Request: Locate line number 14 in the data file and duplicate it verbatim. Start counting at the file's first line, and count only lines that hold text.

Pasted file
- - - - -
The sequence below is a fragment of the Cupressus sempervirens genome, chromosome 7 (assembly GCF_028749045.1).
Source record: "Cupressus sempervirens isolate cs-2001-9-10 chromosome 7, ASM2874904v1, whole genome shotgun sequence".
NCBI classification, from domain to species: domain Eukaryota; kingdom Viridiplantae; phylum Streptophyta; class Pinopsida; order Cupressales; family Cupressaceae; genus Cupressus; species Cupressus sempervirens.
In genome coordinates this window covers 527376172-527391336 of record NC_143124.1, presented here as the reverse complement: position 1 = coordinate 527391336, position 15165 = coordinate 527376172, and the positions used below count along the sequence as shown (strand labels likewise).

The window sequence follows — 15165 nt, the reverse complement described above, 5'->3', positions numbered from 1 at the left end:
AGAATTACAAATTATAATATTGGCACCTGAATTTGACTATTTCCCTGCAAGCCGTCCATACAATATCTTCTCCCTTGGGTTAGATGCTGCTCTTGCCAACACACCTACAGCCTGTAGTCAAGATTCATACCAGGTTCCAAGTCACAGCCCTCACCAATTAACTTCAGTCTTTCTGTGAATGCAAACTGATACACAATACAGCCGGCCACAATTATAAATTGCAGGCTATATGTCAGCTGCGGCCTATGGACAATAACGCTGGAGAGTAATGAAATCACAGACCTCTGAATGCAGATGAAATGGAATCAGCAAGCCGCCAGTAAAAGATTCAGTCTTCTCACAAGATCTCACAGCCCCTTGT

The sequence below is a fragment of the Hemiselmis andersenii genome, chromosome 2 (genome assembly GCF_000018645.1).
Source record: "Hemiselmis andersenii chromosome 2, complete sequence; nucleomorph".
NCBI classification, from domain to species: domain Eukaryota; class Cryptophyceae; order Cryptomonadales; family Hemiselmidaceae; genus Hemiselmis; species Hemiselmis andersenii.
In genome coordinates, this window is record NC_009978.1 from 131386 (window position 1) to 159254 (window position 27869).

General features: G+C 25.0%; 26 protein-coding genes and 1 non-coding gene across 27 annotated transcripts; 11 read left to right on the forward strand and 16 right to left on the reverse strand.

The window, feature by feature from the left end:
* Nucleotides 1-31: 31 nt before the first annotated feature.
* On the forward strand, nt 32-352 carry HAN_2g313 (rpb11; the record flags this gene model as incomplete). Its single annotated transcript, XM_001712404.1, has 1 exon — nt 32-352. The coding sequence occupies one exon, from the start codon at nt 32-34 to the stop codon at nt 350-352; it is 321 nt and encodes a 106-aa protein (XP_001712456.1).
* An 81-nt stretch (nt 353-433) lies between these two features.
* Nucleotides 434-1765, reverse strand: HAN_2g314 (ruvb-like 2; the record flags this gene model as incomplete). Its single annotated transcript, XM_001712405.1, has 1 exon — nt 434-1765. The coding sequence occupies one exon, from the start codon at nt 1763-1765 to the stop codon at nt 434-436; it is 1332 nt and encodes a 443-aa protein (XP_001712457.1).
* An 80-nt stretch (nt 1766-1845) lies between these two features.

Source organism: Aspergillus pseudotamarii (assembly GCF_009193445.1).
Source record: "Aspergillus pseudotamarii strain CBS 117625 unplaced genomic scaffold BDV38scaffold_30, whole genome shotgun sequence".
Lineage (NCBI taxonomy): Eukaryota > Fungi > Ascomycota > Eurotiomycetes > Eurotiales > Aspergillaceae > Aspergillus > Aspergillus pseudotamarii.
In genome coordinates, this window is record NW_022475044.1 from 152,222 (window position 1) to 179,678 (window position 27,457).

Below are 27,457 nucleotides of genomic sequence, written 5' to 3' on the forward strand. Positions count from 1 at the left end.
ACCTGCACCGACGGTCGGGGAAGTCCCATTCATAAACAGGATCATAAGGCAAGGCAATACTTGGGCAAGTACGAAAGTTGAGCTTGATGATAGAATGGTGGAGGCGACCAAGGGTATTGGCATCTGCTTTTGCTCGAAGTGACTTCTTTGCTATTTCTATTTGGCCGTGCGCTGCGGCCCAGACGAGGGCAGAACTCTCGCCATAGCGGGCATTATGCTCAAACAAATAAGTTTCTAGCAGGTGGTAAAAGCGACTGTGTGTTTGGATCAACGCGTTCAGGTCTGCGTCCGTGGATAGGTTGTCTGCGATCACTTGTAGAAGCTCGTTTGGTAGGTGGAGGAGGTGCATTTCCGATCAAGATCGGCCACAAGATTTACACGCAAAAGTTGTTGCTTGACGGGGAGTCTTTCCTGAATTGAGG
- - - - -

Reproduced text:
* On the forward strand, nt 32-352 carry HAN_2g313 (rpb11; the record flags this gene model as incomplete). Its single annotated transcript, XM_001712404.1, has 1 exon — nt 32-352. The coding sequence occupies one exon, from the start codon at nt 32-34 to the stop codon at nt 350-352; it is 321 nt and encodes a 106-aa protein (XP_001712456.1).